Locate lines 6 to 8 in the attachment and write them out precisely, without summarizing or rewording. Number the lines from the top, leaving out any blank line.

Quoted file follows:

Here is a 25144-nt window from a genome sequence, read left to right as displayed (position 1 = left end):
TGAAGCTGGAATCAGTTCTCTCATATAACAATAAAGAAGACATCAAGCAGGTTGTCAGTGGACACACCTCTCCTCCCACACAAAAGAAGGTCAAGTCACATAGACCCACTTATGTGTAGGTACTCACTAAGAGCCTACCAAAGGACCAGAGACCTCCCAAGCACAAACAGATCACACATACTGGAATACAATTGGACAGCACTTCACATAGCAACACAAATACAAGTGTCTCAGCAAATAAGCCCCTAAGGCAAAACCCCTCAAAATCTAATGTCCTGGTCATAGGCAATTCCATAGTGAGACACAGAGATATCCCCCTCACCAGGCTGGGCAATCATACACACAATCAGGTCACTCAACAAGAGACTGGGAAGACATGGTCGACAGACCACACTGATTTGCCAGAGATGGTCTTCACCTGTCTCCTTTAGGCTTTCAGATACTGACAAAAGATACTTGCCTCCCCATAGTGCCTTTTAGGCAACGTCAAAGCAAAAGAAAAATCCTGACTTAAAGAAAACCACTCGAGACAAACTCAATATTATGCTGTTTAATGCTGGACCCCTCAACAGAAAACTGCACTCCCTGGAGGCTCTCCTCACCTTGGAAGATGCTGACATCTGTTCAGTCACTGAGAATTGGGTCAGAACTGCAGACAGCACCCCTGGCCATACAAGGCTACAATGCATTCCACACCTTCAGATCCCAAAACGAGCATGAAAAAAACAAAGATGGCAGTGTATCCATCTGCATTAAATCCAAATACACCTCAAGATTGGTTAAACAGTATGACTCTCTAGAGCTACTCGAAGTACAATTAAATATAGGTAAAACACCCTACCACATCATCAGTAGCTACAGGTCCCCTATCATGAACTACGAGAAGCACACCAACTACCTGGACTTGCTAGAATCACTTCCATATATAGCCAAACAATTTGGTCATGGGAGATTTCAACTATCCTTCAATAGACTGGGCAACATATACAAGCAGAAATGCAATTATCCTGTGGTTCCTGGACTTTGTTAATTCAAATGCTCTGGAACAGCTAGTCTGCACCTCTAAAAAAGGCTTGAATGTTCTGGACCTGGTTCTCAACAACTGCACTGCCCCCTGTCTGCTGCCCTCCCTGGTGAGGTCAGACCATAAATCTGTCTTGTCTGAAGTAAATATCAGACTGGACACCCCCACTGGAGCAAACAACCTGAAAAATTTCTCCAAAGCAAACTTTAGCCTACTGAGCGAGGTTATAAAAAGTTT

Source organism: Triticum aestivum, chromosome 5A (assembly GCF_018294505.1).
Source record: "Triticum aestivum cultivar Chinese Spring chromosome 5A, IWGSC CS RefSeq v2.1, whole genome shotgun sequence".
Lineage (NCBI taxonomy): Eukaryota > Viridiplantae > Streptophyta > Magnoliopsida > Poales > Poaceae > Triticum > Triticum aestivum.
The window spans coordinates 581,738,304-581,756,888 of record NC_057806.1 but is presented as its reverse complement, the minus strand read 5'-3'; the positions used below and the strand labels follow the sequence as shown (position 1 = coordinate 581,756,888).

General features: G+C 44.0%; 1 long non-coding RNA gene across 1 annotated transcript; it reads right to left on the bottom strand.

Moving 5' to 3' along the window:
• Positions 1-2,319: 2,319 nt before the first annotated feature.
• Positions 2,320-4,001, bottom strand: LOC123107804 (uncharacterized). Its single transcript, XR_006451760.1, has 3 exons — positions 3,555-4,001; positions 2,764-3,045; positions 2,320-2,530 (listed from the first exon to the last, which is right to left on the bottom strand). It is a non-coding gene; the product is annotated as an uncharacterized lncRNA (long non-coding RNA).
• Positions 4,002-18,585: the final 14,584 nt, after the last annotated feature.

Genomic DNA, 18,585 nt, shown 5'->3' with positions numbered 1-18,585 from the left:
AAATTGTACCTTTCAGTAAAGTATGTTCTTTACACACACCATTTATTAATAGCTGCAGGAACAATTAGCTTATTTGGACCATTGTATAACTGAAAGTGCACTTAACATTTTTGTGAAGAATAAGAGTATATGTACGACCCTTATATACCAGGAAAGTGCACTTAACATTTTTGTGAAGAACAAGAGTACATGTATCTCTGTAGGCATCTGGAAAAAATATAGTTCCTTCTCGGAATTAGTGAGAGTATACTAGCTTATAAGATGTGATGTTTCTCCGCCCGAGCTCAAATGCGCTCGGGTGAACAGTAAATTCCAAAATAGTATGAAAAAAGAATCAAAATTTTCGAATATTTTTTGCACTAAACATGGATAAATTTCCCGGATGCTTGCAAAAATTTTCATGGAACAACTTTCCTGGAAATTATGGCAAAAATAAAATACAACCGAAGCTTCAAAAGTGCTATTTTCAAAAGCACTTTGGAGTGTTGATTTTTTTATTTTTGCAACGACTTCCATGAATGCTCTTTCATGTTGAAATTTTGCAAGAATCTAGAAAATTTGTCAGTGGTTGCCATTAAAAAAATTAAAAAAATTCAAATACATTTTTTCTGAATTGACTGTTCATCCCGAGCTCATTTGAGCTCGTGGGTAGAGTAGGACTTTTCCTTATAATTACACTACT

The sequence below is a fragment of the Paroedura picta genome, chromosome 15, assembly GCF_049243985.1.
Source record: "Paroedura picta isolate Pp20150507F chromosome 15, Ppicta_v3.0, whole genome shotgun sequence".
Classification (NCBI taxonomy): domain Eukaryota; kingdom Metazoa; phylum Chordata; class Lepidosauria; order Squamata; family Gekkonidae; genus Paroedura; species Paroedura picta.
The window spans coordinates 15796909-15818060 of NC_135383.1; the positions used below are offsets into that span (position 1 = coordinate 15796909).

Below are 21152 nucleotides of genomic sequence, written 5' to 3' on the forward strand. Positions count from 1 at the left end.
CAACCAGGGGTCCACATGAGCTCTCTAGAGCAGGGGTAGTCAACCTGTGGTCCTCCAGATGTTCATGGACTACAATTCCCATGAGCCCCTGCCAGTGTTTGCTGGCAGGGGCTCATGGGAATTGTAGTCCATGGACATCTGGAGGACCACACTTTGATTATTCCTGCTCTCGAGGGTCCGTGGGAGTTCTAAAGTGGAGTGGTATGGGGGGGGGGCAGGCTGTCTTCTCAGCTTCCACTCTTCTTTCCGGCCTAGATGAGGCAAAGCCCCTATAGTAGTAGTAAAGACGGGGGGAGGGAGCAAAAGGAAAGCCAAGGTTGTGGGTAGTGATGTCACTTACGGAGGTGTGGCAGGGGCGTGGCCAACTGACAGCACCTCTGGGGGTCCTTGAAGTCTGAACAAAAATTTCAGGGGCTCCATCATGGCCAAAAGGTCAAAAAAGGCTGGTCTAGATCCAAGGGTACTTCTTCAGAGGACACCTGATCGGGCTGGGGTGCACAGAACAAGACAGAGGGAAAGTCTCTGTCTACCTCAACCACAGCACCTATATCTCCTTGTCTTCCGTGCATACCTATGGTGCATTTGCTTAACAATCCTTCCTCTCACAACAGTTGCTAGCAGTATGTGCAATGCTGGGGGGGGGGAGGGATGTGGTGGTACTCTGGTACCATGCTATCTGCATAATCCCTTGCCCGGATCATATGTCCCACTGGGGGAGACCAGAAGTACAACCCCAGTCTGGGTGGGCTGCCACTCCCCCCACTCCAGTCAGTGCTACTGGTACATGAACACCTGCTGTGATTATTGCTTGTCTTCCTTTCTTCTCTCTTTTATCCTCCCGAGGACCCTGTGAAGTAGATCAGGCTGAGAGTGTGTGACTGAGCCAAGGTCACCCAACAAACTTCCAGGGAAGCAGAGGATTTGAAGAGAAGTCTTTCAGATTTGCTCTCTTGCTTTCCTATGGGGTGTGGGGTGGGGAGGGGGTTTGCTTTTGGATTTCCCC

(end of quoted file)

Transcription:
The window spans coordinates 581,738,304-581,756,888 of record NC_057806.1 but is presented as its reverse complement, the minus strand read 5'-3'; the positions used below and the strand labels follow the sequence as shown (position 1 = coordinate 581,756,888).

General features: G+C 44.0%; 1 long non-coding RNA gene across 1 annotated transcript; it reads right to left on the bottom strand.

Moving 5' to 3' along the window: